Financial Mathematics Text

Friday, December 7, 2012

Are stocks a good value relative to alternatives?

To explore the question about stocks we'll need some criteria and we'll need to look at some various metrics. For simplicity, I will be assuming that "stocks" means the "market" and more specifically the S&P 500. All data and conclusions will be relative to that. The main alternative investment we'll look at are Baa rated corporate bonds.

The first two metrics we'll look at are the dividend yield and Shiller Cyclically Adjusted Price to Earnings (CAPE or PE10). (Data is obtained from here.)

CAPE or PE10 = Current Price / Average of the last 10 years of earnings

Figure 1 keeps an updated version of this and many other interesting charts.

As can be seen in Figure 1, there's a pretty good correlation between CAPE and total stock market returns. As of right now, the stock market is priced higher than historical average. As a result, we might expect lower than average returns. Using a simple linear model (between CAPE inverse and total returns) we can predict about 6.5%. This is somewhat lower than historical averages for the stock returns.

There's more to this story of course. One question we might ask is why prices get as high (or low) as they do. One way to look at this is by examining Moody's Baa bond rates (data provided by FRED). In recent years there's been a decent correlation between Baa yields and CAPE.

Figure 2

Currently, Baa yields are at about 4.5%. So that needs to be taken into consideration when evaluating expected future stock returns. For much of the recent period, Baa yields were higher than CAPE yields.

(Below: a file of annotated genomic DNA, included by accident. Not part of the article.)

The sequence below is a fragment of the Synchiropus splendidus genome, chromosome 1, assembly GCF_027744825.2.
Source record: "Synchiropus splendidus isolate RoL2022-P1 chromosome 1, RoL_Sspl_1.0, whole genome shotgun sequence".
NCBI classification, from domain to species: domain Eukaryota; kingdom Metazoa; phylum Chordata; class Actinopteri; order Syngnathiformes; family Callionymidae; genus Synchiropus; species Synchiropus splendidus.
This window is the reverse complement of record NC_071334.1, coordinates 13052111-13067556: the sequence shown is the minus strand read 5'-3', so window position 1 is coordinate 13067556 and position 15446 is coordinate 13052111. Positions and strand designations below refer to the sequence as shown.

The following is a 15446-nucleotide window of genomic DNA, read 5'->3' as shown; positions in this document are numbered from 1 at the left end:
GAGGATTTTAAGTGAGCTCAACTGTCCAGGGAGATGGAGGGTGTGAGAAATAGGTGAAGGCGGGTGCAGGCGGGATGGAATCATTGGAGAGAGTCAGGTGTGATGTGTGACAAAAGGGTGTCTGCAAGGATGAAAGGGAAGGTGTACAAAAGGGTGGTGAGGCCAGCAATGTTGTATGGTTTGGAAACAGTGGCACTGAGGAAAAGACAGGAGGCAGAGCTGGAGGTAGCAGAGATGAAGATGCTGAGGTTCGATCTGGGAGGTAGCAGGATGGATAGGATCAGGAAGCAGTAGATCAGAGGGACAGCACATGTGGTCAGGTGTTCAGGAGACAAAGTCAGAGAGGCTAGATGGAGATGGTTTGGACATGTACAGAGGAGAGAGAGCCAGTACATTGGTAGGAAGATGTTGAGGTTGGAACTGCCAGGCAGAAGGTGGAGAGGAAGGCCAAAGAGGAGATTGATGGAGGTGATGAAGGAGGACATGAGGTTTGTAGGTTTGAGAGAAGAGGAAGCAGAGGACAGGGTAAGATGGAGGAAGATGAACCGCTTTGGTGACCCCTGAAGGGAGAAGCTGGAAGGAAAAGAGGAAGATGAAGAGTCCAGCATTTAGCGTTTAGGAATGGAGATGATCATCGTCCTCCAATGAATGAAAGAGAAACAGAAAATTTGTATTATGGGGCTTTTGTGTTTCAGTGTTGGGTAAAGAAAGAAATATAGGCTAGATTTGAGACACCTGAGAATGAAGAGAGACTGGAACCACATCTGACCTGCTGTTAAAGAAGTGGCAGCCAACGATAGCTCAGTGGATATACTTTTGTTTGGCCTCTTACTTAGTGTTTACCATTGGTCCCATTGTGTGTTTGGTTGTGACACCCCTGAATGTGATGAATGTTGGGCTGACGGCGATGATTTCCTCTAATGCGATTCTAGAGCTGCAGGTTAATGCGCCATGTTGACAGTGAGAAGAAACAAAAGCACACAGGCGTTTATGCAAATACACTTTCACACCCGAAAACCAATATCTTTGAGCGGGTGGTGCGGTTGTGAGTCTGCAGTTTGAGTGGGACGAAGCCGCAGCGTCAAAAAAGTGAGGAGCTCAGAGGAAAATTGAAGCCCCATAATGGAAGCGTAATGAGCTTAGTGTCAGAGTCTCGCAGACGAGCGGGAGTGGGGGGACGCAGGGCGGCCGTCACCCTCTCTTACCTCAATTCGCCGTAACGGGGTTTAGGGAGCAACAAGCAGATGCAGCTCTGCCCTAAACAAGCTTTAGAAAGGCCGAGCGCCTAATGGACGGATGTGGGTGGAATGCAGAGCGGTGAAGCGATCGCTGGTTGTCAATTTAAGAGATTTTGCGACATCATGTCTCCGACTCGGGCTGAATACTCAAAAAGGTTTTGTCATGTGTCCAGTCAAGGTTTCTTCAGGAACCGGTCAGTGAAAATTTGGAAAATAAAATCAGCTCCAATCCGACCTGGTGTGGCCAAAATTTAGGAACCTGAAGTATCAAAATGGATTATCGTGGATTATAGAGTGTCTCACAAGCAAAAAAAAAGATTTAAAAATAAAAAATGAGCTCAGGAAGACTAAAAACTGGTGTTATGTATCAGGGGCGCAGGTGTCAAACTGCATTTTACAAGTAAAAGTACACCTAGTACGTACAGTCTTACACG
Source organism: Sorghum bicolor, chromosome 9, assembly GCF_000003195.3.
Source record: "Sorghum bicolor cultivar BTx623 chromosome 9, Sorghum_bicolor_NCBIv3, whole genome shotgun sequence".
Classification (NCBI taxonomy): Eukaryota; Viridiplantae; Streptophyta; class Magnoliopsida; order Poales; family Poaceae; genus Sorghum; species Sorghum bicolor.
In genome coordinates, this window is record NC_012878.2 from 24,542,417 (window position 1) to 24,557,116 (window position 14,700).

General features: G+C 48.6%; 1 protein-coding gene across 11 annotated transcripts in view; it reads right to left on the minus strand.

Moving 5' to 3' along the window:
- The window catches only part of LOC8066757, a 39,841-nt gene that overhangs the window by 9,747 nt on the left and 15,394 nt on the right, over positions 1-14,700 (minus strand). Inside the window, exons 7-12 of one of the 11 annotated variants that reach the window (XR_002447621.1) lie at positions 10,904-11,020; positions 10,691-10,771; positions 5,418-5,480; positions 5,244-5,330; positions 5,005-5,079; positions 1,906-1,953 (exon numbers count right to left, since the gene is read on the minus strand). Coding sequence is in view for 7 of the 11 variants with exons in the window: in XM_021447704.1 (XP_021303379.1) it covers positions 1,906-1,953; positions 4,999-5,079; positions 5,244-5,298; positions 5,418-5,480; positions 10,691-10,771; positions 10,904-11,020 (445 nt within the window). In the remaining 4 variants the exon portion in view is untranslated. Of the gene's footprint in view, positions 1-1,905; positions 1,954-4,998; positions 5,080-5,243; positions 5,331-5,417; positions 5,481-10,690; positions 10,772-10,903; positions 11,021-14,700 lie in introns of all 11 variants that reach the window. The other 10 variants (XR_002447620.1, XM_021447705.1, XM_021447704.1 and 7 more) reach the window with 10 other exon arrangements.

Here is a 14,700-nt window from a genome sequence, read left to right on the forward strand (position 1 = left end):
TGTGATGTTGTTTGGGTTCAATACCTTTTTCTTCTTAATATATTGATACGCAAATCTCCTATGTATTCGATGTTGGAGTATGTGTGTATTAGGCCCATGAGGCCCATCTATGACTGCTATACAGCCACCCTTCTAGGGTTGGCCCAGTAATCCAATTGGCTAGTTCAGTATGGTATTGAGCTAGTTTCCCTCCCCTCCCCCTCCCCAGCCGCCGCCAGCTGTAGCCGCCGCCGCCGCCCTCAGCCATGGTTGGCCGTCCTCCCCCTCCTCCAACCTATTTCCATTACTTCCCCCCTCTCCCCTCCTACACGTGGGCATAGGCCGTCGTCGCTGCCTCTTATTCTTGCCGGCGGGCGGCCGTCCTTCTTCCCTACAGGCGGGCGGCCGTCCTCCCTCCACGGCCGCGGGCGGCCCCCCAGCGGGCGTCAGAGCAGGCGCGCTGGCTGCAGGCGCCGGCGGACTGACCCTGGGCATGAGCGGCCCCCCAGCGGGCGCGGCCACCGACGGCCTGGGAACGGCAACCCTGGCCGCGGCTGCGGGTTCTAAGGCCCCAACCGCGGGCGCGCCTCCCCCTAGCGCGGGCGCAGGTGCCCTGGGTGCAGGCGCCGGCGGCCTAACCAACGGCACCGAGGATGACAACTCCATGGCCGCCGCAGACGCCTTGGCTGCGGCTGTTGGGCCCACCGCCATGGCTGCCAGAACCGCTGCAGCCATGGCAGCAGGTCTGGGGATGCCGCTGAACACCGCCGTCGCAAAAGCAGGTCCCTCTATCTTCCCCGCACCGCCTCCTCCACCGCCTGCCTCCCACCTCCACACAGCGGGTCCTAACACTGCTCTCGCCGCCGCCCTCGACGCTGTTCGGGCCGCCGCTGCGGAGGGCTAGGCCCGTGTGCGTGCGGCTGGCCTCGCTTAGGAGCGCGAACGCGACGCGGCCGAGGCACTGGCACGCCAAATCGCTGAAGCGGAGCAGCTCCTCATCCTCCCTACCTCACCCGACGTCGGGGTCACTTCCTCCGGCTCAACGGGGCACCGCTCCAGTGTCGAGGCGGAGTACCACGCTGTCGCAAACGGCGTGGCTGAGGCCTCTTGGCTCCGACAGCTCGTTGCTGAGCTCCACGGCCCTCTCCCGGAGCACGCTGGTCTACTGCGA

Another metric we can look at is the dividend yield. I personally subscribe to the view that the real value of stocks (like bonds) is the stream of cash payments (dividends) that the stock pays to its owners. This is counter the view that the stock is worth what someone else is willing to pay for it (sometimes derogatorily referred to as the "Greater Fool" theory).

John Hussman has a simple model for estimating returns using dividend yields (see here).

The idea is pretty simple. Your returns will be related to the dividends you receive, the annual growth rate of those dividends and what the market (in the future) will be willing to pay for the dividends. This last idea is related to an idea of "mean reversion".

We'll define the dividend yield as:

Dividend Yield = Last Year's Dividend Payments / Price

Currently, the S&P 500 offers a dividend yield just over 2%. Historically it has averaged approximately 4.5%

So what does the model project?

Figure 3

These are projections for 10 years. They depend upon a current dividend yield of 2%, a growth rate (on the vertical axis) and a final dividend yield (on the horizontal axis).

What about the colors? The red represents projected returns of less than 4.5% (e.g. you can do better investing in Baa bonds). The yellow represents 4.5% to 6% (better than Baa bonds but perhaps not an adequate risk premium). The green represents greater than 6% expected returns.

I've boxed off the 3-5% region. In recent years, SPY has had a growth rate in dividends of about 5%. Historically dividends have grown around 3%. So that should give some idea as to where future growth rates might be.

If I had to make some guesses, I would probably assume that the dividend growth rate might be about 4% and the terminal dividend yield would be about 2.5%. As a result, expected returns  would be about 4%: Baa bonds would be a more attractive alternative.

In conclusion, we've looked at a couple of models for estimating future stock returns. Both models project lower than historical average returns. But this is hardly an exact science. Furthermore, the low interest rate environment means that investing in bonds might not be a good alternative to investing in stocks.

Of course there are alternatives. There are international stocks as well as the option of picking US stocks other than simply investing in the "market".

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